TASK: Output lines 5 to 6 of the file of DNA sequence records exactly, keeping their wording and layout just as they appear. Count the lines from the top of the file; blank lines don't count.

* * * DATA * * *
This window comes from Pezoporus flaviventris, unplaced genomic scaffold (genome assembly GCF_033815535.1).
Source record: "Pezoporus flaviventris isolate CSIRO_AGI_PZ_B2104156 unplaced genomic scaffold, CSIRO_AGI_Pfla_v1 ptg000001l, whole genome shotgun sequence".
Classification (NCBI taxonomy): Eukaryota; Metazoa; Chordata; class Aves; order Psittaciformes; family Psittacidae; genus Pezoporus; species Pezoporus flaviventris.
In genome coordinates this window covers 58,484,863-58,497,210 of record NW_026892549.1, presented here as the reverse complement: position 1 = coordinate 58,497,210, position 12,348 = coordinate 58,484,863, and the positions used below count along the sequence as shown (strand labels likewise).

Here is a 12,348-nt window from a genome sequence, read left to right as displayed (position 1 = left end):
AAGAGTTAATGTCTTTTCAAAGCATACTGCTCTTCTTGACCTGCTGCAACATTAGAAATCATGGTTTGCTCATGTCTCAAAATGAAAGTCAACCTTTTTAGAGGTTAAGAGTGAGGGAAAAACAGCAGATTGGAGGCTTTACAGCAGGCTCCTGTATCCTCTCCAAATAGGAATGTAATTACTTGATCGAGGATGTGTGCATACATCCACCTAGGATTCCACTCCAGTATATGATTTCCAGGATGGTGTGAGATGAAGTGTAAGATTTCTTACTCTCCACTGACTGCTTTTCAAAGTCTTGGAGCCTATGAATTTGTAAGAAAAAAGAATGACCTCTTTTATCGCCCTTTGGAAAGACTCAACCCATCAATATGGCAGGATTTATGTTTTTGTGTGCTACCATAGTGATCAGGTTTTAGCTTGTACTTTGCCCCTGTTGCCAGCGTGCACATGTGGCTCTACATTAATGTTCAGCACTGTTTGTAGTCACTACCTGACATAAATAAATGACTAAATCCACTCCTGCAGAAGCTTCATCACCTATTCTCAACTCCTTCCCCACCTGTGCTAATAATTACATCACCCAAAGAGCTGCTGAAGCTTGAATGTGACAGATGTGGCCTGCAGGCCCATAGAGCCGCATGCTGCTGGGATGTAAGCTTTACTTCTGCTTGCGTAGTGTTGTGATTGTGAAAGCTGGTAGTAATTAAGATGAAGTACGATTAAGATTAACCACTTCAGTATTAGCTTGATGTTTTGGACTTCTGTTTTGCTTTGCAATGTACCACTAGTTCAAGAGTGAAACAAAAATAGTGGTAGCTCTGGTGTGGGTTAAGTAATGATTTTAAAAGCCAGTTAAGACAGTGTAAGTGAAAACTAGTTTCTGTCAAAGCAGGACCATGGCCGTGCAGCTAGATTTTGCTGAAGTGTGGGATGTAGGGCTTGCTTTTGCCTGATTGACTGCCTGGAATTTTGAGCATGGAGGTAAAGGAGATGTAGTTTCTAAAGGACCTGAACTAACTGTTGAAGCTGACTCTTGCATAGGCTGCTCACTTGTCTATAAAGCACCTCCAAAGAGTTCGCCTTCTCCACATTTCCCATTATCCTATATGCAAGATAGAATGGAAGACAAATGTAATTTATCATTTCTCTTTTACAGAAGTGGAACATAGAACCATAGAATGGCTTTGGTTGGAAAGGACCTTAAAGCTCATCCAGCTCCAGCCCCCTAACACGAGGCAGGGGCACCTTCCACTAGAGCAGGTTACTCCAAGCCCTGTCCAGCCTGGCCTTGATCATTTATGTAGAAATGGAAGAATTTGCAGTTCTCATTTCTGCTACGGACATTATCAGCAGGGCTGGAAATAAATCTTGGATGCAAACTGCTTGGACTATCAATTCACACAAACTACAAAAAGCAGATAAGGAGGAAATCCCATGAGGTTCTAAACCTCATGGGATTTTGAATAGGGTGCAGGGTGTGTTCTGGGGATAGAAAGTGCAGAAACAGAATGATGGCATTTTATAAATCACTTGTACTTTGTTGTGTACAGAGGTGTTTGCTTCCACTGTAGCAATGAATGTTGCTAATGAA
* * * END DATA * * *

Here is a 12,348-nt window from a genome sequence, read left to right as displayed (position 1 = left end):
AAGAGTTAATGTCTTTTCAAAGCATACTGCTCTTCTTGACCTGCTGCAACATTAGAAATCATGGTTTGCTCATGTCTCAAAATGAAAGTCAACCTTTTTAGAGGTTAAGAGTGAGGGAAAAACAGCAGATTGGAGGCTTTACAGCAGGCTCCTGTATCCTCTCCAAATAGGAATGTAATTACTTGATCGAGGATGTGTGCATACATCCACCTAGGATTCCACTCCAGTATATGATTTCCAGGATGGTGTGAGATGAAGTGTAAGATTTCTTACTCTCCACTGACTGCTTTTCAAAGTCTTGGAGCCTATGAATTTGTAAGAAAAAAGAATGACCTCTTTTATCGCCCTTTGGAAAGACTCAACCCATCAATATGGCAGGATTTATGTTTTTGTGTGCTACCATAGTGATCAGGTTTTAGCTTGTACTTTGCCCCTGTTGCCAGCGTGCACATGTGGCTCTACATTAATGTTCAGCACTGTTTGTAGTCACTACCTGACATAAATAAATGACTAAATCCACTCCTGCAGAAGCTTCATCACCTATTCTCAACTCCTTCCCCACCTGTGCTAATAATTACATCACCCAAAGAGCTGCTGAAGCTTGAATGTGACAGATGTGGCCTGCAGGCCCATAGAGCCGCATGCTGCTGGGATGTAAGCTTTACTTCTGCTTGCGTAGTGTTGTGATTGTGAAAGCTGGTAGTAATTAAGATGAAGTACGATTAAGATTAACCACTTCAGTATTAGCTTGATGTTTTGGACTTCTGTTTTGCTTTGCAATGTACCACTAGTTCAAGAGTGAAACAAAAATAGTGGTAGCTCTGGTGTGGGTTAAGTAATGATTTTAAAAGCCAGTTAAGACAGTGTAAGTGAAAACTAGTTTCTGTCAAAGCAGGACCATGGCCGTGCAGCTAGATTTTGCTGAAGTGTGGGATGTAGGGCTTGCTTTTGCCTGATTGACTGCCTGGAATTTTGAGCATGGAGGTAAAGGAGATGTAGTTTCTAAAGGACCTGAACTAACTGTTGAAGCTGACTCTTGCATAGGCTGCTCACTTGTCTATAAAGCACCTCCAAAGAGTTCGCCTTCTCCACATTTCCCATTATCCTATATGCAAGATAGAATGGAAGACAAATGTAATTTATCATTTCTCTTTTACAGAAGTGGAACATAGAACCATAGAATGGCTTTGGTTGGAAAGGACCTTAAAGCTCATCCAGCTCCAGCCCCCTAACACGAGGCAGGGGCACCTTCCACTAGAGCAGGTTACTCCAAGCCCTGTCCAGCCTGGCCTTGATCATTTATGTAGAAATGGAAGAATTTGCAGTTCTCATTTCTGCTACGGACATTATCAGCAGGGCTGGAAATAAATCTTGGATGCAAACTGCTTGGACTATCAATTCACACAAACTACAAAAAGCAGATAAGGAGGAAATCCCATGAGGTTCTAAACCTCATGGGATTTTGAATAGGGTGCAGGGTGTGTTCTGGGGATAGAAAGTGCAGAAACAGAATGATGGCATTTTATAAATCACTTGTACTTTGTTGTGTACAGAGGTGTTTGCTTCCACTGTAGCAATGAATGTTGCTAATGAA